Zarnett said that in Virginia, “we know who the casinos operators will be, and that they need to spend $300 million minimum. That part is done.”
Given typical casino construction timelines, he said that grand openings in several Virginia cities are “probably in 2023, maybe late 2022.”
Zarnett pegged fall 2021 as a real possibility for Maryland sports betting’s launch, which figures to be months behind Virginia’s likely Q1 2021 kickoff.
The Pelican State
Voters in nearly every parish in Louisiana approved legal sports betting, just as they did two years earlier with daily fantasy sports. But the latter has stalled at the regulatory phase, so sports betting may not be a quick “hit” either.
But those approvals, to Zarnett’s point, will be noticed in neighboring states. Cylke noted that in Mississippi, so far “mobile legislation hasn’t gotten anywhere, as [lawmakers] seem to prefer a retail-based market.”
Still, Tennessee’s recent launch of mobile sports betting as well as Louisiana’s clear intentions “puts some additional pressure” on influencers in Mississippi.
Zarnett, who predicts a 2022 launch for Louisiana sports betting, has another border in mind.
“My biggest takeaway on acceptance of [additional] gambling in Louisiana is that it puts incremental pressure on Texas,” he said. “There’s a border up and down Louisiana, and the [Texas] governor has already been thinking about this.”
Winchell said he expects Louisiana to tie sports betting operations to brick-and-mortar casinos and that the potential for mobile in that state now exists. The “2021 football season,” he said, is a realistic goal for proponents to put down their first legal bets.
SD, NE say “me, too”
South Dakota’s approved referendum appears at a glance to permit sports betting only in the tourist town of Deadwood.
“But it’s possible that South Dakota could consider something along the lines of New Jersey, with servers located in Deadwood just as servers are located in Atlantic City,” Cylke said. “Mobile betting is consistent with their constitution.”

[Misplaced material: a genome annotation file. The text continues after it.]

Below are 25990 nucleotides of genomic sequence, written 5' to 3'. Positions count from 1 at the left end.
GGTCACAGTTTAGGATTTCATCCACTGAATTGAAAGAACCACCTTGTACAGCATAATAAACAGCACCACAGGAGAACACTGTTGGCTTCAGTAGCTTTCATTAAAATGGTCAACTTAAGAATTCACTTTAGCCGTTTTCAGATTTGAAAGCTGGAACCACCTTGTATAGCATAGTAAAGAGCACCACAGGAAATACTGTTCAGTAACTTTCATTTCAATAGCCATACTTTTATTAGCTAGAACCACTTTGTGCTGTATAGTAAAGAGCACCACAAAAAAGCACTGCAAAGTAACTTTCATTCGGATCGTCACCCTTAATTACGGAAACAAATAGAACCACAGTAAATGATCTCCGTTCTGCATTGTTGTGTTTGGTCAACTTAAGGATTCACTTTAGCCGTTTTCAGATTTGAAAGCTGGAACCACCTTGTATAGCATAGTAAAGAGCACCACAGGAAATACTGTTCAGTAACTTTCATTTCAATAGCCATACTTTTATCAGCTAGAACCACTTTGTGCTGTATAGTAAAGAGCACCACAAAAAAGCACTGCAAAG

Zarnett said in South Dakota, “the real question is what access native American tribes will have” to sports betting.
Moving on to Nebraska, Winchell explained that voters there passed three separate measures.
“My gut reaction is to wait and see what the new gaming commission interprets in whether the approvals include sports betting,” Winchell said.
That’s because the referendum addressed “games of chance” — which does or does not include sports betting, depending on the state. Cylke said Nebraska “might need another referendum” to clarify the issue.
Zarnett drew on his experience to illustrate the unusual resistance Nebraskans have to legal gambling.
“There has been [casino] gaming in Council Bluffs, Iowa — which is effectively Omaha — for at least 20 years,” Zarnett said.
Federal sports betting intervention possible?
Cylke said that media speculation about whether incoming President Joe Biden might endorse federal sports betting legislation is “a leap,” especially given that such legislation backed by New York Sen. Charles Schumer and former Utah Sen. Orrin Hatch “has not gone anywhere.”
And with 26 states having passed sports betting laws, Cylke said that means a majority of U.S. senators have constituents who are getting used to state regulation instead.
“There would be a lot of hurdles to enacting any sort of framework,” Cylke added. “The idea of [Biden] spending political capital in getting something done that we believe to be ‘a solution in search of a problem’ is highly unlikely.”
Winchell said that in the past two decades or more, about 40 states have approved some sort of marijuana reform, yet the federal government has not taken over management of that “former vice,” either.
What’s next in gaming?
Which states are next on sports betting?
Cylke mentioned Ohio and Massachusetts first since their legislative sessions remain active this month. After that, the AGA executive listed Kentucky, Georgia, Oklahoma, and Missouri.
Zarnett again tantalizingly mentioned Texas potentially “dipping their toe in the water” of gambling in the next five years — starting, he added, with sports betting.
Winchell said he would not be surprised if “within five years, 35 or 40 states have authorized mobile sports wagering.” The former New York legislative aide also pointed to the Empire State and North Carolina as key sports betting states that may be on a path to adding mobile wagering to the mix.